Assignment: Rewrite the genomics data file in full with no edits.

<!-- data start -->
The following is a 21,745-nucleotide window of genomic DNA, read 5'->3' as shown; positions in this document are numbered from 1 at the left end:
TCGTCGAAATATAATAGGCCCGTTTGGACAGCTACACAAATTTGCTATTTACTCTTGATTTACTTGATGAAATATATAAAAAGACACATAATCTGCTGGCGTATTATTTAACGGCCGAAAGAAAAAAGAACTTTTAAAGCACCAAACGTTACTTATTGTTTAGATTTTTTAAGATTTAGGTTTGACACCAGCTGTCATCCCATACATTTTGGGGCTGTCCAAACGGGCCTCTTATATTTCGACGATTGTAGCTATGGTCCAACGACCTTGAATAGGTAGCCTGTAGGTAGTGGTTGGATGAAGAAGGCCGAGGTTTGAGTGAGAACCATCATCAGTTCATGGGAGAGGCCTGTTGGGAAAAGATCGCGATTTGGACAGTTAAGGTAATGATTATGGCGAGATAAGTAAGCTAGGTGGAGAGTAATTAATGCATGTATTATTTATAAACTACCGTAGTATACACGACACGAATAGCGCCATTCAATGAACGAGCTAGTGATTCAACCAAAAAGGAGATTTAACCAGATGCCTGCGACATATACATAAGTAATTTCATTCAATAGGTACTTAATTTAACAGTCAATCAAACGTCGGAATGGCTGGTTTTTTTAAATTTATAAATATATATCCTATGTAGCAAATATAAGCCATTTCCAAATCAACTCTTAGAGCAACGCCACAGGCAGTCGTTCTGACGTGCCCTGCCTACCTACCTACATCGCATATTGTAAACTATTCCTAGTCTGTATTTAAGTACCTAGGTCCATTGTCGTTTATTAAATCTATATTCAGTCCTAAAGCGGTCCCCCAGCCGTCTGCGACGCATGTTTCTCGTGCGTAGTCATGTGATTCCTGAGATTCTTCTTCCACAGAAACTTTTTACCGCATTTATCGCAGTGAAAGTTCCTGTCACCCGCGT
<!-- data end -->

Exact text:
The following is a 21,745-nucleotide window of genomic DNA, read 5'->3' as shown; positions in this document are numbered from 1 at the left end:
TCGTCGAAATATAATAGGCCCGTTTGGACAGCTACACAAATTTGCTATTTACTCTTGATTTACTTGATGAAATATATAAAAAGACACATAATCTGCTGGCGTATTATTTAACGGCCGAAAGAAAAAAGAACTTTTAAAGCACCAAACGTTACTTATTGTTTAGATTTTTTAAGATTTAGGTTTGACACCAGCTGTCATCCCATACATTTTGGGGCTGTCCAAACGGGCCTCTTATATTTCGACGATTGTAGCTATGGTCCAACGACCTTGAATAGGTAGCCTGTAGGTAGTGGTTGGATGAAGAAGGCCGAGGTTTGAGTGAGAACCATCATCAGTTCATGGGAGAGGCCTGTTGGGAAAAGATCGCGATTTGGACAGTTAAGGTAATGATTATGGCGAGATAAGTAAGCTAGGTGGAGAGTAATTAATGCATGTATTATTTATAAACTACCGTAGTATACACGACACGAATAGCGCCATTCAATGAACGAGCTAGTGATTCAACCAAAAAGGAGATTTAACCAGATGCCTGCGACATATACATAAGTAATTTCATTCAATAGGTACTTAATTTAACAGTCAATCAAACGTCGGAATGGCTGGTTTTTTTAAATTTATAAATATATATCCTATGTAGCAAATATAAGCCATTTCCAAATCAACTCTTAGAGCAACGCCACAGGCAGTCGTTCTGACGTGCCCTGCCTACCTACCTACATCGCATATTGTAAACTATTCCTAGTCTGTATTTAAGTACCTAGGTCCATTGTCGTTTATTAAATCTATATTCAGTCCTAAAGCGGTCCCCCAGCCGTCTGCGACGCATGTTTCTCGTGCGTAGTCATGTGATTCCTGAGATTCTTCTTCCACAGAAACTTTTTACCGCATTTATCGCAGTGAAAGTTCCTGTCACCCGCGT